South Africa is a nation of sycophants, brown-nosing is a culture
PRETORIA – Public contestation of ideas is a complex terrain that one needs to navigate with great circumspection. When an individual complains or opposes an idea, nobody cares to interrogate the message and respond accordingly to address that concern and or complaint.
What is predominant is open bullying and harassment. Insults are hurled at the person who challenges an idea or authority. The latest example of this happened when poet Ntsiki Mazwai penned a letter to President Cyril Ramaphosa a few weeks ago. But this is a common phenomenon that defines South Africa’s national discourses, which means that the country destroys critical thinking and promotes a new form of parasitism which breeds a new culture of brown-nosing.
To this day, the majority of the people who went for Mazwai’s person instead of reading what she was raising still don’t know what she said. Those who dismissed her as a lunatic thought they were doing the president a favour by ‘protecting’ him from the young woman’s fury and rage, so they imagined.
Unfortunately, they were knowingly or unknowingly engaging in schoolyard harassment. In SA, there is a meanness and smugness to the way individuals denigrates their opponents or any person or thing (ideas or) they don’t like. In what is becoming a norm, society generally doesn’t speak pernicious attacks on people who hold different views and beliefs.
There must be an underlying reason individuals decide to behave in the way they do. As such, it is necessary to dissect the national psyche with a view to understanding the conduct of individuals in public and sometimes private spaces. The intention is to spark a debate about tolerance of ideas and to discourage psycho-dependency which generates a repugnant culture of political gat-kruiping and non-thinking.
The view is that for a country to develop and mature in a democracy it needs fewer sycophants and ‘yes-men’. South Africa has to promote a healthy exchange of ideas and discourage fatwas against thinkers. At the moment political arguments, in general, reflect zero-sum thinking, or Trumpesque. The opportunity for knowledge sharing and learning is thus sacrificed and also depriving the country of trading ideas.
Going back to the saga which involved Ntsiki Mazwai, then questions that follow are: Why do people decide to entangle themselves in a matter that did not need them because it was a citizen talking to a democratically elected representative? Is it possible that Mazwai’s critics engaged in acts of intolerance and bullying to intimidate her? If not, what caused many of them to rise from their chairs to seek “approval” for shielding the President when they were not invited by anyone?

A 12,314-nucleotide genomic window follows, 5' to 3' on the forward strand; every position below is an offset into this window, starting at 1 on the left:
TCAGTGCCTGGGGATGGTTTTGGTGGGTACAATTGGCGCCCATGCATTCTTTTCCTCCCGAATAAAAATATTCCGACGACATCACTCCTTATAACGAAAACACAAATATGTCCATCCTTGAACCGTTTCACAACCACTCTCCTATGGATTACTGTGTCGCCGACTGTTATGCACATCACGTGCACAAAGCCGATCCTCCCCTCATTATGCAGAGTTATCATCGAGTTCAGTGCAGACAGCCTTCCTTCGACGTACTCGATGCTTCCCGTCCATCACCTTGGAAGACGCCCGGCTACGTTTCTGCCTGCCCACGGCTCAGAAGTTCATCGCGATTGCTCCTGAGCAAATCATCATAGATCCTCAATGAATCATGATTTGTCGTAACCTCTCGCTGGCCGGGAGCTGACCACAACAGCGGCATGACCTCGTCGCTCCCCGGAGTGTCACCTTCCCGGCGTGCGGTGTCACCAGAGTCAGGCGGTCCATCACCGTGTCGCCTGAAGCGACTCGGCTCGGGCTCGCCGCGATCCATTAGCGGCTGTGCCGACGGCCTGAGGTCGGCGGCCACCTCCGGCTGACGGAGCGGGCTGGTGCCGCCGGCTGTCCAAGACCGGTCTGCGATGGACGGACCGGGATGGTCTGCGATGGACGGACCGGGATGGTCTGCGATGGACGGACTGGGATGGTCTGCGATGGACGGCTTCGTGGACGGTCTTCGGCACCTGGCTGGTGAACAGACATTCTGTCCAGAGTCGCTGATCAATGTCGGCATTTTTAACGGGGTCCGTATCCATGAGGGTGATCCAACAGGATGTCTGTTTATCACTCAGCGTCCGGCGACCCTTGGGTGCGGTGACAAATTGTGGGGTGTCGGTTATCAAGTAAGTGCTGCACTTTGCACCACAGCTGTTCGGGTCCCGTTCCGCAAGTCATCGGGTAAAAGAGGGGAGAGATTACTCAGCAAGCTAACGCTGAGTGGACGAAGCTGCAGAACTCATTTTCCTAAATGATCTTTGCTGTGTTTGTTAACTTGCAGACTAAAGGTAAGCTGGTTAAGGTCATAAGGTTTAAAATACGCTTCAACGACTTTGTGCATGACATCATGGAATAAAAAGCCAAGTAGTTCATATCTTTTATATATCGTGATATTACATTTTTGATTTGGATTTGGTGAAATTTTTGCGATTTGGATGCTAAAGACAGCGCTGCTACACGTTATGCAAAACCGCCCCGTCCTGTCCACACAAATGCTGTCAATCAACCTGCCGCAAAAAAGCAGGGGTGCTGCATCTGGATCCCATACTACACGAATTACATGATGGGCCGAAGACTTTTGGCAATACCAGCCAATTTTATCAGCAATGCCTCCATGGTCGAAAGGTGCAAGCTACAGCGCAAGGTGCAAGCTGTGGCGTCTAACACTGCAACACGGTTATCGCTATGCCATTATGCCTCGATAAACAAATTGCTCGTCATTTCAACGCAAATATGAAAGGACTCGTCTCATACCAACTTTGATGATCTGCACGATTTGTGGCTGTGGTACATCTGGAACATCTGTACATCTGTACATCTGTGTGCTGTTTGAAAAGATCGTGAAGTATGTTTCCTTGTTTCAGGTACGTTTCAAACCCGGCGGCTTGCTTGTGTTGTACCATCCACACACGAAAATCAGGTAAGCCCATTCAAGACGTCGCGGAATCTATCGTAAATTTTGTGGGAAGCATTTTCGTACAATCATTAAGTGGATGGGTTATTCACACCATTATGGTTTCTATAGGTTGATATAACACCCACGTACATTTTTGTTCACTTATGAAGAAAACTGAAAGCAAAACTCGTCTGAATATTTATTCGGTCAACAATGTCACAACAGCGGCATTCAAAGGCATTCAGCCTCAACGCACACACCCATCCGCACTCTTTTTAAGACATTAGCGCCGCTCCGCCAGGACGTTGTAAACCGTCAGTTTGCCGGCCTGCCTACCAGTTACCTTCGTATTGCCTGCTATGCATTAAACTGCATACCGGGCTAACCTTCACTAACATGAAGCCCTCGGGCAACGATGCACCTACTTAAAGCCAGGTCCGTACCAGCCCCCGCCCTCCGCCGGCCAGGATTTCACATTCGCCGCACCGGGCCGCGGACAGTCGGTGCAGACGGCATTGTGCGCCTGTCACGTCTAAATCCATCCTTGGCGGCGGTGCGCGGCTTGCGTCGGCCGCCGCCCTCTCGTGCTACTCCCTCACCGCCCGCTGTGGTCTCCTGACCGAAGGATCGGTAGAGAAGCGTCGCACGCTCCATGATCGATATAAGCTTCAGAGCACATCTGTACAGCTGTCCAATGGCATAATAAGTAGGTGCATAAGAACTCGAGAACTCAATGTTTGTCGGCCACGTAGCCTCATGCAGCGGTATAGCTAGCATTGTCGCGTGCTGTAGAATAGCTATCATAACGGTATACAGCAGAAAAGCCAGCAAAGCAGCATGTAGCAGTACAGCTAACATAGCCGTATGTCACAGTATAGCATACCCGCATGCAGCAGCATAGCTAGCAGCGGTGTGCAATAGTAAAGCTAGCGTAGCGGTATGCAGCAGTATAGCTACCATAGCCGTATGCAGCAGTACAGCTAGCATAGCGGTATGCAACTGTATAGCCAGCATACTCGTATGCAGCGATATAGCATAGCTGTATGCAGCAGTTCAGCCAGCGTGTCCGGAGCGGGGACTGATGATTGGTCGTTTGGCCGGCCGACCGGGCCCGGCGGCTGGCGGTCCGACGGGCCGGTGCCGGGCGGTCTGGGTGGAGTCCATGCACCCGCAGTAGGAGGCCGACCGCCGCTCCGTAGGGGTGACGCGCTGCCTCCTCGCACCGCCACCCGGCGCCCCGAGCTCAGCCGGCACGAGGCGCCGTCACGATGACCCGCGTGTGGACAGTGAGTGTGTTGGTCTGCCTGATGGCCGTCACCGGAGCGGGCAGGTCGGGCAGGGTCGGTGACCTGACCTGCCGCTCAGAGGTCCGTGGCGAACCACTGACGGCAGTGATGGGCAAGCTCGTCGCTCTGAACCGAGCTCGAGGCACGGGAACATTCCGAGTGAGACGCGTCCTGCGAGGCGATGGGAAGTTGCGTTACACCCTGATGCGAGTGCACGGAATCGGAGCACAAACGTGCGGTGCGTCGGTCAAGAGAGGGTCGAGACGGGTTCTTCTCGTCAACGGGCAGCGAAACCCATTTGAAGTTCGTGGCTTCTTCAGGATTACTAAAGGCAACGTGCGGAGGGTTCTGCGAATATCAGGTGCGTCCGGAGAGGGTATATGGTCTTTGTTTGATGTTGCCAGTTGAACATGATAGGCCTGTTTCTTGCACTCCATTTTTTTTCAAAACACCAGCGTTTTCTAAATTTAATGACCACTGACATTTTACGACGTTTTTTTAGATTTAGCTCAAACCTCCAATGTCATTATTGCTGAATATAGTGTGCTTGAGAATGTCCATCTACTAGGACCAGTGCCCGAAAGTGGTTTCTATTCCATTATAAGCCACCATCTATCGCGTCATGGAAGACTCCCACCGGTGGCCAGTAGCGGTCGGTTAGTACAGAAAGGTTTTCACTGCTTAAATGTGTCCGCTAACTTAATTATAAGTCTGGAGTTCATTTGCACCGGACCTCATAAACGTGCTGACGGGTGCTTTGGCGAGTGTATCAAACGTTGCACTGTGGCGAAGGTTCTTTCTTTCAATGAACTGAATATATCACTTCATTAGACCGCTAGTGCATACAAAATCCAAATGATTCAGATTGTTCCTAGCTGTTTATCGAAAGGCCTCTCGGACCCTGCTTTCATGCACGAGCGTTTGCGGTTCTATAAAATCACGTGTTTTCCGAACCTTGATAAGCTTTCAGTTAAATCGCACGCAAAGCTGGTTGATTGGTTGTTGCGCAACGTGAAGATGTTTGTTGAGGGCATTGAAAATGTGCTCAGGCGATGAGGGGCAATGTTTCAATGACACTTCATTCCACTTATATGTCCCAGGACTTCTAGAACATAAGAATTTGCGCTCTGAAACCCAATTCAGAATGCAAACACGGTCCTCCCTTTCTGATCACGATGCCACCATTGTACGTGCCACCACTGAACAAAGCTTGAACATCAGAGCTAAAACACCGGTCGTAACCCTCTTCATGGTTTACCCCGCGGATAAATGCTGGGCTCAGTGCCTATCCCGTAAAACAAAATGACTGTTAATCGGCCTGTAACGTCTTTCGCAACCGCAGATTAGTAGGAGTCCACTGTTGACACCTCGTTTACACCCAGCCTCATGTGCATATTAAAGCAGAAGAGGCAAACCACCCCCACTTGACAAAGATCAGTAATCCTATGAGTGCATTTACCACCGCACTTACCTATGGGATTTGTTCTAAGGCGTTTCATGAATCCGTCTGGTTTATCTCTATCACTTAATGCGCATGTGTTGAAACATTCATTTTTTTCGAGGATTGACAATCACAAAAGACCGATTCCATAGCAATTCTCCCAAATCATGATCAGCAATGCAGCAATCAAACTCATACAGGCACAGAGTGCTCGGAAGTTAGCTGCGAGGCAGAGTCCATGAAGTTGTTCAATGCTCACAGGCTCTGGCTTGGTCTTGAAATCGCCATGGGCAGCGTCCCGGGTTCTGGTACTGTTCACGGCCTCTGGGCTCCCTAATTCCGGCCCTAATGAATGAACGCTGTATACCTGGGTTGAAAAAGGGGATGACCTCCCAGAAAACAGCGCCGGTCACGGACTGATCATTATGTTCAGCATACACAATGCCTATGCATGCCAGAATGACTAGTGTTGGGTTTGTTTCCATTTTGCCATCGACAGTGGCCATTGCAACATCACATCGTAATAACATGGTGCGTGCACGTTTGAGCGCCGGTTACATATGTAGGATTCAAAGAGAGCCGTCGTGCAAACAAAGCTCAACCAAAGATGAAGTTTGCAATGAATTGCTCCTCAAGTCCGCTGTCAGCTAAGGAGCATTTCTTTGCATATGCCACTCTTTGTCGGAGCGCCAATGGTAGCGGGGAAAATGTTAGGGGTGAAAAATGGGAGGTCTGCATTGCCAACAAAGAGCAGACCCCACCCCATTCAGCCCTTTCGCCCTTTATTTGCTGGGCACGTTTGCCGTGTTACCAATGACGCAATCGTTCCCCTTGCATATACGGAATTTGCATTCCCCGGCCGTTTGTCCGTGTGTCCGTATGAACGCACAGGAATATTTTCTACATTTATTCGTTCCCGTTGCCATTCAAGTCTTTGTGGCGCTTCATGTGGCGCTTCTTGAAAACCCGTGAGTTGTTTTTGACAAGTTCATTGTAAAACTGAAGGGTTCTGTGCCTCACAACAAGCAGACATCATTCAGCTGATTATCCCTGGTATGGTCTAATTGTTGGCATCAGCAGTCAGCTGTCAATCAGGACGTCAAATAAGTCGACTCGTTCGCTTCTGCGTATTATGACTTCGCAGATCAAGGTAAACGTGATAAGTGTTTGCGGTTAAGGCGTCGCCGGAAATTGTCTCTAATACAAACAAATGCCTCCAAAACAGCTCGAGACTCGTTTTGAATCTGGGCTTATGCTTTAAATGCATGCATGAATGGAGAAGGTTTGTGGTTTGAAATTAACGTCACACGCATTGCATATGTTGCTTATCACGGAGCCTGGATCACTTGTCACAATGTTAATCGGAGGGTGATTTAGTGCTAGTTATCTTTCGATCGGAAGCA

The last question is the heart of this article. Many people would go an extra mile to embroil themselves in complex situations that they could have easily avoided in their quest to get some recognition. The idea is that some benefit will accrue from this gallant effort.
Not that people have no right to differ with a person, say Mazwai or anyone else for that matter, but the way go about doing it and their intentions are what triggers interest. Dangerous discourses and group psyche tend to remove independent thinking and a bayede (praise singing) phenomenon replaces objectivity and reason.
Individuals are compelled to behave in this manner due to a complex notion of sycophancy. Mark Parker, an English professor at James Madison University, defines sycophancy as “flattering someone in order to gain an advantage.” If one needs to see how this concept plays out, there is a need to observe how individuals interact with authority in the government, business and society as a whole.
Stomach politics and boot-licking
Everyday South Africa feels increasingly like a place of monarchs and the notion of the divine right of kings seems to guide and direct conduct behaviour of individuals. Cameroonian scholar Jean-François Bayart coined the phrase ‘politics of the belly’ (or politique du ventre, in French) to denote “the relationship between patrimonialism, clientelism, corruption, and power.”
Bayart never knew that this condition would not only result in things like corruption and greed, but this would also create a powerful subset of parasitic behaviour on the part of those who want to access the perceived power. A mixture of stomach politics and boot-licking results in a deadly combination that threatens to sink South African society.